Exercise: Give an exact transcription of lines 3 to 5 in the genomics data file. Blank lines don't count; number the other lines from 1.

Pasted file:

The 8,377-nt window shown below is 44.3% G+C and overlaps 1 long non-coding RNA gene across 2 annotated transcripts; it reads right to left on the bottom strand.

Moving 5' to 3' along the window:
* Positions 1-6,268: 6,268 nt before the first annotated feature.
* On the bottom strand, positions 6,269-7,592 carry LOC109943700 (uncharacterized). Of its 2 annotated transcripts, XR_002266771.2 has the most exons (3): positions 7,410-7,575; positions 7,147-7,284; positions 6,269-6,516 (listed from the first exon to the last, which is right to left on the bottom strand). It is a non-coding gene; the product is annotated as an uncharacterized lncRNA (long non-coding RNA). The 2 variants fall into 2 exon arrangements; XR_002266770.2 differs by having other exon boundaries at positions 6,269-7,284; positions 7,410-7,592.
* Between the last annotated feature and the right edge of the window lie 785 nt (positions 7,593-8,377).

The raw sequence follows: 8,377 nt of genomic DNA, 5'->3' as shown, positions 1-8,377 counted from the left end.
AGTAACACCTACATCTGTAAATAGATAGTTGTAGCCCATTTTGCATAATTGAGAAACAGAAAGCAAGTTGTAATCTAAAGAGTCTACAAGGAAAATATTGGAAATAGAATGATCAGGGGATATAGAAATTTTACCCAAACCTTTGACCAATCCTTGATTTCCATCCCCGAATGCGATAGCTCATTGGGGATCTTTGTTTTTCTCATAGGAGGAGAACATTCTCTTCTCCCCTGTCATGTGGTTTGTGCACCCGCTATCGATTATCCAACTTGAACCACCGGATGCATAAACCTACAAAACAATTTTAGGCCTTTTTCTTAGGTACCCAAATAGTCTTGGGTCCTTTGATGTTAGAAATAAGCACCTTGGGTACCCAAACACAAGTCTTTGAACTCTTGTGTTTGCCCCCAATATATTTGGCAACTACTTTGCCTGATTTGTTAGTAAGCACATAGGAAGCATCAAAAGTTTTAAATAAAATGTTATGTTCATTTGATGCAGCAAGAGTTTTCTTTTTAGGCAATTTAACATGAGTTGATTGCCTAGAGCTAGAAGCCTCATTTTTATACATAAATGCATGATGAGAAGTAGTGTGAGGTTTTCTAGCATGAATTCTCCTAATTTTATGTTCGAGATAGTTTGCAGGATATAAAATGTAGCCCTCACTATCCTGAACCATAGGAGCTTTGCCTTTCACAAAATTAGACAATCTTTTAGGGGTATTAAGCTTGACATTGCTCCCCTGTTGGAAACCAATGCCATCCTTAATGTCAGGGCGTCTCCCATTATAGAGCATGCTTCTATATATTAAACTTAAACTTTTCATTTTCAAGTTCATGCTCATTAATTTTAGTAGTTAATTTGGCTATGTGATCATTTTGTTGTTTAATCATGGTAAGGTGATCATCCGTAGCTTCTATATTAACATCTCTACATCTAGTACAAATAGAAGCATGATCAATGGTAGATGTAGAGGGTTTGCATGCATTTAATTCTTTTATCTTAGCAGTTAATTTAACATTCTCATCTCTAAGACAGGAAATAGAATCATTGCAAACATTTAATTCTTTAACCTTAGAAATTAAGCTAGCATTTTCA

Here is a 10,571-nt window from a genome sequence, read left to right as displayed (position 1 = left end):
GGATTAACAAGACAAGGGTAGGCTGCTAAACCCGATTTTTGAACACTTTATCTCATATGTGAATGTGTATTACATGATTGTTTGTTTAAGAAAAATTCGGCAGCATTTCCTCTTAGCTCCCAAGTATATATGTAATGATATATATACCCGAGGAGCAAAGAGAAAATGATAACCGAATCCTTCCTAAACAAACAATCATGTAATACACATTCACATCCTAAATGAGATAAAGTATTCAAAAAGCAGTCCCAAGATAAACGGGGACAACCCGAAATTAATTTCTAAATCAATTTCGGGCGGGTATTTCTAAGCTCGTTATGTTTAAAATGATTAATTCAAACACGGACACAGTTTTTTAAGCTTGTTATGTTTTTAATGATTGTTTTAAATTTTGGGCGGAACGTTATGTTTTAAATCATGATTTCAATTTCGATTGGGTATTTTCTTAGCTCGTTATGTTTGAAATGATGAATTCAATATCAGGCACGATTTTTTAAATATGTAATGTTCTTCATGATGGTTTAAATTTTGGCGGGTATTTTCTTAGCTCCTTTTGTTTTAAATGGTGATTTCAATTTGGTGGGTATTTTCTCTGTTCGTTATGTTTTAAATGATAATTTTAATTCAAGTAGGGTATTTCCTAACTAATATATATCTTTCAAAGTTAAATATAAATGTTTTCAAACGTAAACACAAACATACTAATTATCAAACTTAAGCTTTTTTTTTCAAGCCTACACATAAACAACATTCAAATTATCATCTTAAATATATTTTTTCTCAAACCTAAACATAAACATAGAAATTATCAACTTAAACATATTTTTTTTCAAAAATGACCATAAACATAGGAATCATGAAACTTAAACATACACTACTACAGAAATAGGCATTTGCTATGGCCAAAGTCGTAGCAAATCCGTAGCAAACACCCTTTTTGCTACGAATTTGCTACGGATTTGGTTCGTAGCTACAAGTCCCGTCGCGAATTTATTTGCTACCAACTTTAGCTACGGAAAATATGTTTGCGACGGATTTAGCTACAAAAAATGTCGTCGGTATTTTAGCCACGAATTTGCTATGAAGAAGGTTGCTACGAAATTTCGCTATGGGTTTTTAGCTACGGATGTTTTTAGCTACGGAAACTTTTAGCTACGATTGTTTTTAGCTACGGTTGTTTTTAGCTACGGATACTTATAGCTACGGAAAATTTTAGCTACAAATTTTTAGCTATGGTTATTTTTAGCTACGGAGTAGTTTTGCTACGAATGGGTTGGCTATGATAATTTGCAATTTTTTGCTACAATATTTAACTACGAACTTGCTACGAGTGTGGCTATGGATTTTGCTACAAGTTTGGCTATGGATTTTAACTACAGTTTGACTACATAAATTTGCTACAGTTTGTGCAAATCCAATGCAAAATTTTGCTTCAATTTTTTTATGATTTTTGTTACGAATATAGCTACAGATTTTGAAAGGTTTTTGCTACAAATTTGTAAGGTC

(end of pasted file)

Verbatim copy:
* Positions 1-6,268: 6,268 nt before the first annotated feature.
* On the bottom strand, positions 6,269-7,592 carry LOC109943700 (uncharacterized). Of its 2 annotated transcripts, XR_002266771.2 has the most exons (3): positions 7,410-7,575; positions 7,147-7,284; positions 6,269-6,516 (listed from the first exon to the last, which is right to left on the bottom strand). It is a non-coding gene; the product is annotated as an uncharacterized lncRNA (long non-coding RNA). The 2 variants fall into 2 exon arrangements; XR_002266770.2 differs by having other exon boundaries at positions 6,269-7,284; positions 7,410-7,592.
* Between the last annotated feature and the right edge of the window lie 785 nt (positions 7,593-8,377).